|dc.description.abstract||The exposure to subzero temperatures, and the associated risk of freezing, is a major challenge faced by insects in alpine areas. Those insects that do not move to warmer areas to avoid cold temperatures have evolved a range of physiological adaptations, traditionally grouped in two main strategies, to cope with the risk of freezing: the avoidance of ice in their bodies or the ability to survive such ice forming. The cold tolerance strategy of the New Zealand alpine wētā, Hemideina maori, falls into the second category. It is the world’s largest known freezing-tolerant insect, making the details of how it survives freezing an interesting question.
Freezing-tolerant insects cope with the cold through a variety of adaptations, including the accumulation of low molecular weight cryoprotectants and the production of ice-active proteins. These proteins include varieties that initiate the formation of ice at higher temperatures than would otherwise occur, inhibit the formation of ice (and, according to recent studies, other crystals) and inhibit the growth of already formed crystals. While good theories exist, exactly how these adaptations allow the survival of ice formation is not yet known at all levels, with many potential applications waiting to be unlocked through more thorough understanding.
The Rock and Pillar Range of southern New Zealand is one of the natural habitats of H. maori. Temperatures can drop to freezing levels here even in the summer, which is likely why H. maori is freezing tolerant throughout the year. While the wētā has been investigated in previous studies, this thesis was an attempt to investigate more factors involved in the freeze tolerance over a wider range of tissues throughout the year, to get as complete a picture as possible of its cold tolerance strategy.
Various activities and substances associated with cold tolerance were investigated on a tissue-specific and seasonal basis using a variety of methods including gas chromatography, high performance liquid chromatography, vapour pressure osmometry, protein assays, ice nucleation spectrometry, optical recrystallometry, nanolitre osmometry, and the splat freezing assay. Various patterns of change were observed on a seasonal and tissue basis, ranging from no change at all to many-fold changes in activities and the accumulation of substances. An unexpected pattern of the change in trehalose concentration led to the suggestion of a different role for this substance, desiccation survival, in H. maori than what was previously thought. The major amino acid accumulated by the wētā was proline, although its role in cold tolerance remains unclear.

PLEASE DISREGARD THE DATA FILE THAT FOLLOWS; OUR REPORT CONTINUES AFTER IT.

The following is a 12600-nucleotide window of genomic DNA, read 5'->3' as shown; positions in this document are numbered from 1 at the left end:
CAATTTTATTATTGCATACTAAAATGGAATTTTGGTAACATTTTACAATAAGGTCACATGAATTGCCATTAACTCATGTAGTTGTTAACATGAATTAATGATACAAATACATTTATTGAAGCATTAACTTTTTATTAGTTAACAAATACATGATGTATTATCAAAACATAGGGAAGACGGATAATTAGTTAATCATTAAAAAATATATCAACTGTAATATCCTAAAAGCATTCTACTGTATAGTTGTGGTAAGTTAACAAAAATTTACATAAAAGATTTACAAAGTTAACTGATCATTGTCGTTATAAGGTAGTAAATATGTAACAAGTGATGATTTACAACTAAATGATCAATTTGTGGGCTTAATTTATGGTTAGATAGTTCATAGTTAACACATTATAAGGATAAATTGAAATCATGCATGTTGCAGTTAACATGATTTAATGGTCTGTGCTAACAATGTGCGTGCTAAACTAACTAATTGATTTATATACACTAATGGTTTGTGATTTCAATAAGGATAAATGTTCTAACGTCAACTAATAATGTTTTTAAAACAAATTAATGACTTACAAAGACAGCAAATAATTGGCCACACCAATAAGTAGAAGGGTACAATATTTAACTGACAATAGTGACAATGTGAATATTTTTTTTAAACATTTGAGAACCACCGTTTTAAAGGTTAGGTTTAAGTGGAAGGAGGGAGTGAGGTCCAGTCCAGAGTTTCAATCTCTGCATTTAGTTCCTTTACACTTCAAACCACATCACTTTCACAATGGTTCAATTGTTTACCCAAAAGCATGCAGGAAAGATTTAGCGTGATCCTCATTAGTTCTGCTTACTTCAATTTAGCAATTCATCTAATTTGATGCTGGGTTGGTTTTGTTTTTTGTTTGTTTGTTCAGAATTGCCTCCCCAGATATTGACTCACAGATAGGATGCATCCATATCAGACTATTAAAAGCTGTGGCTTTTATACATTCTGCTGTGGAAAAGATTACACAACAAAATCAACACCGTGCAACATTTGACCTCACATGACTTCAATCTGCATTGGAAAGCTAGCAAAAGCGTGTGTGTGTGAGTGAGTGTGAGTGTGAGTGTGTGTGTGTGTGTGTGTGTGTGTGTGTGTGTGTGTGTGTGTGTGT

No thermal hysteresis activity was found in any tissues at any time of year, apart from after extensive concentration through dehydration of the tissue. Strong recrystallisation inhibition activity was found throughout the year in the wētā’s gut, but its activity was absent in the haemolymph in autumn. This discovery led to the suggestion of a novel function in H. maori, possibly related to the control of crystallisation of trehalose. Ice nucleation activity was also found throughout the year, with the hindgut the likely site of ice formation in the wētā’s body.
Ice-active agents produced by H. maori were not successfully purified, but indications that the factors involved either do not bind to ice or depend on an activating compound remain intriguing. An investigation into the location of ice within the wētā’s body revealed interesting patterns that hint at the possible ability to survive intracellular freezing. A new imaging technique was introduced to insect cryobiology, with potentially useful applications.
Some questions surrounding the details of the cold tolerance strategy of H. maori, and the underlying mechanisms for insects in general, remain unanswered, but promise rewarding directions for future research.||